A genetic variation, combined with inflammatory factors and smoking, significantly increases the risk of developing age-related macular degeneration, according to a study.
Recent case-control studies have shown an association between AMD and the complement factor H (CFH) gene, a regulator of the complement pathway, the study indicated. Dominiek D.G. Despriet, MD, of the Erasmus Medical Center in Rotterdam, the Netherlands, and colleagues hypothesized that this regulator gene’s effect may be hazardous in patients who have the complement cascade activated.
Researchers examined the association between the CFH gene and AMD in a prospective, population-based study involving 5,681 patients who were at least 55 years old. All patients had the CFH Y402H polymorphism. They also investigated the modifying effects of smoking, serum inflammatory markers and genetic variation of C-reactive protein (CRP).
The researchers found that 36.2% of alleles had the CFH Y402H gene mutation (4,116 of 11,362 alleles). At baseline, 2,062 patients (36.3%) had any type of AMD, including 78 patients (1.4%) with stage 4 AMD or later. At a mean follow-up of 8 years, 1,649 of 4,642 patients (35.5%) had progressed to a higher AMD stage, including 93 patients (5.6%) who developed late AMD, according to the study.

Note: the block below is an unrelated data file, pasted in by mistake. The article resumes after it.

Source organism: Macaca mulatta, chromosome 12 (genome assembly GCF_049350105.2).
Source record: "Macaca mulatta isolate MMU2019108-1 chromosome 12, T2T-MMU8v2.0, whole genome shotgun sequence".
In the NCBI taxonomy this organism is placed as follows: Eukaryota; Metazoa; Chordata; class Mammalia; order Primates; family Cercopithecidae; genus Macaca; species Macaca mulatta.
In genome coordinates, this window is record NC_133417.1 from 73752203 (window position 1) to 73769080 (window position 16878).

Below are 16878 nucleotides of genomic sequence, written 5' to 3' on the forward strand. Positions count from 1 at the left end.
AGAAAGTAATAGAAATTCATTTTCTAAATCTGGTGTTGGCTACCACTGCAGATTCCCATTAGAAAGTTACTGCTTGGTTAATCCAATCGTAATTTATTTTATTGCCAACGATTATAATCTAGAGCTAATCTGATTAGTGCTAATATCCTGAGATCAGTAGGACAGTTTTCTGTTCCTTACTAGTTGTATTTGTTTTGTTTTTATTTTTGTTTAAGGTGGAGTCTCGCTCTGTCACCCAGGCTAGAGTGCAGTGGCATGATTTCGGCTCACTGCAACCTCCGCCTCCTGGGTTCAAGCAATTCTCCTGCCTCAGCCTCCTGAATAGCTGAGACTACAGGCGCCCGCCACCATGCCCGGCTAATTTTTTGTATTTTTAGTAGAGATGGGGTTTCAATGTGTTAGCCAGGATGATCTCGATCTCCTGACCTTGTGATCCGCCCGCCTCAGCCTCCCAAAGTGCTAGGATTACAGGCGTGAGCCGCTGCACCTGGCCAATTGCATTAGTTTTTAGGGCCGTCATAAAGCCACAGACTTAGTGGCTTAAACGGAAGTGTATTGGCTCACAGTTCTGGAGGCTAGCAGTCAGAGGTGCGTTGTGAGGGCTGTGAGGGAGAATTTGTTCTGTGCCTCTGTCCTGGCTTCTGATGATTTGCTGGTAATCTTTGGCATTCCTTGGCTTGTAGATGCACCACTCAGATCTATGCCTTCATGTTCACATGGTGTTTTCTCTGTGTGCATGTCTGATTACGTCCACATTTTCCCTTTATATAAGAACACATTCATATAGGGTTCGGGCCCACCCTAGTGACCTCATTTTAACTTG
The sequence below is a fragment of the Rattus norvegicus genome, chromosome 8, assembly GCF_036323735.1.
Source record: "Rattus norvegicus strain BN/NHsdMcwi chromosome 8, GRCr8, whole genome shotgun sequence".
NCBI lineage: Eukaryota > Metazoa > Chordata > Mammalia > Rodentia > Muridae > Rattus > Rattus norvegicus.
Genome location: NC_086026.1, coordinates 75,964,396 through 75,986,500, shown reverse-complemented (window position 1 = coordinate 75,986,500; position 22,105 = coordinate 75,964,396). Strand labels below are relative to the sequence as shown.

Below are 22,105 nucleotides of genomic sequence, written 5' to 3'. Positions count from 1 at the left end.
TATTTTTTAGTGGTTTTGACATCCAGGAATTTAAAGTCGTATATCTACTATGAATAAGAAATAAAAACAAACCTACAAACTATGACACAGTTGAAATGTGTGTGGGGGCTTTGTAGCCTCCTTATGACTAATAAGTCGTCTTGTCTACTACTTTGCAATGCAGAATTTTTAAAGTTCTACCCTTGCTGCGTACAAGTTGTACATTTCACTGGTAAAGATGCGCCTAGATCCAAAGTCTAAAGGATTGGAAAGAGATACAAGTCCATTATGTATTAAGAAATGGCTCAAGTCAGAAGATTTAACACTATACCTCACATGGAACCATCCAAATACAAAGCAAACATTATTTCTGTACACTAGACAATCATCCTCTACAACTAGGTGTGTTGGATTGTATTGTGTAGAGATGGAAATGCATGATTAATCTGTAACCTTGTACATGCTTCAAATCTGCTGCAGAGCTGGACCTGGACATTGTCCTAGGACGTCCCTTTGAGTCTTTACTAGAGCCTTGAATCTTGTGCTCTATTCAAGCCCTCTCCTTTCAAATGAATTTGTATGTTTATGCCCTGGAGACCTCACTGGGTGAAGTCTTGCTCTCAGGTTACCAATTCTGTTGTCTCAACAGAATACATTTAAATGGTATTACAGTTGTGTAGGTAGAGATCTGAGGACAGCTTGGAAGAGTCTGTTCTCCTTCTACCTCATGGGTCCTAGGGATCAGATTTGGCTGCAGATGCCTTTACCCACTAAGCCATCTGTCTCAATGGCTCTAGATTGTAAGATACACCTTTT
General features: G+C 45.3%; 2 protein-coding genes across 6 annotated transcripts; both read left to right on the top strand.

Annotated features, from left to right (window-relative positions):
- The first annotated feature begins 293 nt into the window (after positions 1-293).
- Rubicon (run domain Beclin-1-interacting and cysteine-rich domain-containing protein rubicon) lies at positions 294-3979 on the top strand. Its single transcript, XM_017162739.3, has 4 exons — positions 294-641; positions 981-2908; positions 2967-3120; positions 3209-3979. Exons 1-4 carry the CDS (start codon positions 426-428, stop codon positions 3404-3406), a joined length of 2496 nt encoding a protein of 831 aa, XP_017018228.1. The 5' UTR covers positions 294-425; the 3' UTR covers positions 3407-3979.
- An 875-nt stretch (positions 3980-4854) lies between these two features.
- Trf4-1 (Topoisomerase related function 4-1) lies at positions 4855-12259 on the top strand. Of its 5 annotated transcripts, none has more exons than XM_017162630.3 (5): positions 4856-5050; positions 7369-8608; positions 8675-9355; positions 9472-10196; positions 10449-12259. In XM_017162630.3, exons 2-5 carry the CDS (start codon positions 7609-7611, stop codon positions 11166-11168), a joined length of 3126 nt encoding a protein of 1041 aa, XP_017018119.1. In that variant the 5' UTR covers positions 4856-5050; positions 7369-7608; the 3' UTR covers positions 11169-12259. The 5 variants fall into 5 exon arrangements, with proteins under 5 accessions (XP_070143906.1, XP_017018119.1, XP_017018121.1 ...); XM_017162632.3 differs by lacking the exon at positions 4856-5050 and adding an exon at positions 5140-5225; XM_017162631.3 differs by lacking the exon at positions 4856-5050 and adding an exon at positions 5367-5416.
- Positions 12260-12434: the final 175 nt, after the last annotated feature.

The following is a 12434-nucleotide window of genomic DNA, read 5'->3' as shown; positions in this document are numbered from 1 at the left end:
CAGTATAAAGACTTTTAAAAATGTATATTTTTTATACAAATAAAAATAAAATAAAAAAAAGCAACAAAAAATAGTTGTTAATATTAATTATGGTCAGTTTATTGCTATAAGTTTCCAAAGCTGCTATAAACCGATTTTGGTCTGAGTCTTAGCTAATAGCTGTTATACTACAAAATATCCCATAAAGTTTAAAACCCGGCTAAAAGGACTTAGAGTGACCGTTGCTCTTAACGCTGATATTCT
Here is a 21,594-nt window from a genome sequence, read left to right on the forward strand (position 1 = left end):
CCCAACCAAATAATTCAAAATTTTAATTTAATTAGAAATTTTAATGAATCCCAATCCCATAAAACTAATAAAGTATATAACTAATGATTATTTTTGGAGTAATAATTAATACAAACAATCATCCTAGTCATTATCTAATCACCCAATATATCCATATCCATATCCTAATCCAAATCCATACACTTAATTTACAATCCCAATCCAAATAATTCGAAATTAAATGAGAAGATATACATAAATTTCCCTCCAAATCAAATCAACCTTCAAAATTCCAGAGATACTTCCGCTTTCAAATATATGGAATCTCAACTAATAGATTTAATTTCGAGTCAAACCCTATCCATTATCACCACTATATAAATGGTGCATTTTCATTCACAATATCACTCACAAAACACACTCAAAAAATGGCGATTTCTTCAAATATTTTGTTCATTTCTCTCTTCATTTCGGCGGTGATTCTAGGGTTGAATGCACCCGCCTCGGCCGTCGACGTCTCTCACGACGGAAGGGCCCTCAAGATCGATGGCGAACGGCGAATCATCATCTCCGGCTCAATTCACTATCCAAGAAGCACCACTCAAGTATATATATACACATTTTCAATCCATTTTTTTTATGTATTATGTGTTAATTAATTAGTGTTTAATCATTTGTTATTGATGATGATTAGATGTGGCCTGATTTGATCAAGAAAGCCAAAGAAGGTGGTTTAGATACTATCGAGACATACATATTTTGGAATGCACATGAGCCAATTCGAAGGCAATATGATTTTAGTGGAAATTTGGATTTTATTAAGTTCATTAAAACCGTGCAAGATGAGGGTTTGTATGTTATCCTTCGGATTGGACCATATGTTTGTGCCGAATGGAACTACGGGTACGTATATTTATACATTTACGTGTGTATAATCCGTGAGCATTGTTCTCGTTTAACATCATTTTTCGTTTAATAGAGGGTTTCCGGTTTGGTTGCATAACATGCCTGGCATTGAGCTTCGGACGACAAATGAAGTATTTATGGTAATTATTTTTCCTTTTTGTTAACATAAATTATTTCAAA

Homozygous patients were at particularly increased risk, having a 48.3% cumulative risk for developing late AMD by age 95. Comparatively, heterozygote patients had a 42.6% risk, while patients without the CFH Y402H mutation had a 21.9%.
Smoking further increased the late AMD risk 34-fold, elevated serum CRP levels increased the risk 28-fold and elevated sedimentation rates increased the risk 20-fold, according to the release.
“Genetic predisposition to a malfunctioning CFH can only be of importance when the complement system is switched on,” the authors wrote. “This is demonstrated by the significant interaction between chronic as well as acute inflammation and CFH Y402H.”
The study is published in the July 19 issue of the Journal of the American Medical Association.